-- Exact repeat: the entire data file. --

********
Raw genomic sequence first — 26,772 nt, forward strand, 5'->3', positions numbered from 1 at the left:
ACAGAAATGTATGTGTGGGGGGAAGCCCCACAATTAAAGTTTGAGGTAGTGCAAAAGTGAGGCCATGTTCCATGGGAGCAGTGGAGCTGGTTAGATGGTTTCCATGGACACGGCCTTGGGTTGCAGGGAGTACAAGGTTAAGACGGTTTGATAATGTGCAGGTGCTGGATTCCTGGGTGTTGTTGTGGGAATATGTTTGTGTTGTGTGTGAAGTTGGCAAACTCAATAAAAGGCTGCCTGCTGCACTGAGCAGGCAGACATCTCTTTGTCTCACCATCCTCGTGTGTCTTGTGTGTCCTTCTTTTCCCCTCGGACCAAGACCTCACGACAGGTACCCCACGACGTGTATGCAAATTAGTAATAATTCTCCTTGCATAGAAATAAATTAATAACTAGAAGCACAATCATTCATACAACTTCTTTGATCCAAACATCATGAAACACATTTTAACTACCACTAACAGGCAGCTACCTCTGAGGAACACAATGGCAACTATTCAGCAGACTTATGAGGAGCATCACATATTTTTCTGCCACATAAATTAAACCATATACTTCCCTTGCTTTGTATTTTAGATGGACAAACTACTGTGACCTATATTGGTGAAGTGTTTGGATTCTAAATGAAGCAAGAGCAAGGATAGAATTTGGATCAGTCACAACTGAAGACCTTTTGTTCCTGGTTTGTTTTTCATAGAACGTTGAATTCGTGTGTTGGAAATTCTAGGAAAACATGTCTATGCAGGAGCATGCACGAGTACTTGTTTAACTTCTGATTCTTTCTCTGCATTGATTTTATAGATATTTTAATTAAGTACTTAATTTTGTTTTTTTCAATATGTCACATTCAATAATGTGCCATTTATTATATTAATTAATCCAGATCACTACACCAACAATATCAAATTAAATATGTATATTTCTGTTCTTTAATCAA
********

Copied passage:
Raw genomic sequence first — 26,772 nt, forward strand, 5'->3', positions numbered from 1 at the left:
ACAGAAATGTATGTGTGGGGGGAAGCCCCACAATTAAAGTTTGAGGTAGTGCAAAAGTGAGGCCATGTTCCATGGGAGCAGTGGAGCTGGTTAGATGGTTTCCATGGACACGGCCTTGGGTTGCAGGGAGTACAAGGTTAAGACGGTTTGATAATGTGCAGGTGCTGGATTCCTGGGTGTTGTTGTGGGAATATGTTTGTGTTGTGTGTGAAGTTGGCAAACTCAATAAAAGGCTGCCTGCTGCACTGAGCAGGCAGACATCTCTTTGTCTCACCATCCTCGTGTGTCTTGTGTGTCCTTCTTTTCCCCTCGGACCAAGACCTCACGACAGGTACCCCACGACGTGTATGCAAATTAGTAATAATTCTCCTTGCATAGAAATAAATTAATAACTAGAAGCACAATCATTCATACAACTTCTTTGATCCAAACATCATGAAACACATTTTAACTACCACTAACAGGCAGCTACCTCTGAGGAACACAATGGCAACTATTCAGCAGACTTATGAGGAGCATCACATATTTTTCTGCCACATAAATTAAACCATATACTTCCCTTGCTTTGTATTTTAGATGGACAAACTACTGTGACCTATATTGGTGAAGTGTTTGGATTCTAAATGAAGCAAGAGCAAGGATAGAATTTGGATCAGTCACAACTGAAGACCTTTTGTTCCTGGTTTGTTTTTCATAGAACGTTGAATTCGTGTGTTGGAAATTCTAGGAAAACATGTCTATGCAGGAGCATGCACGAGTACTTGTTTAACTTCTGATTCTTTCTCTGCATTGATTTTATAGATATTTTAATTAAGTACTTAATTTTGTTTTTTTCAATATGTCACATTCAATAATGTGCCATTTATTATATTAATTAATCCAGATCACTACACCAACAATATCAAATTAAATATGTATATTTCTGTTCTTTAATCAA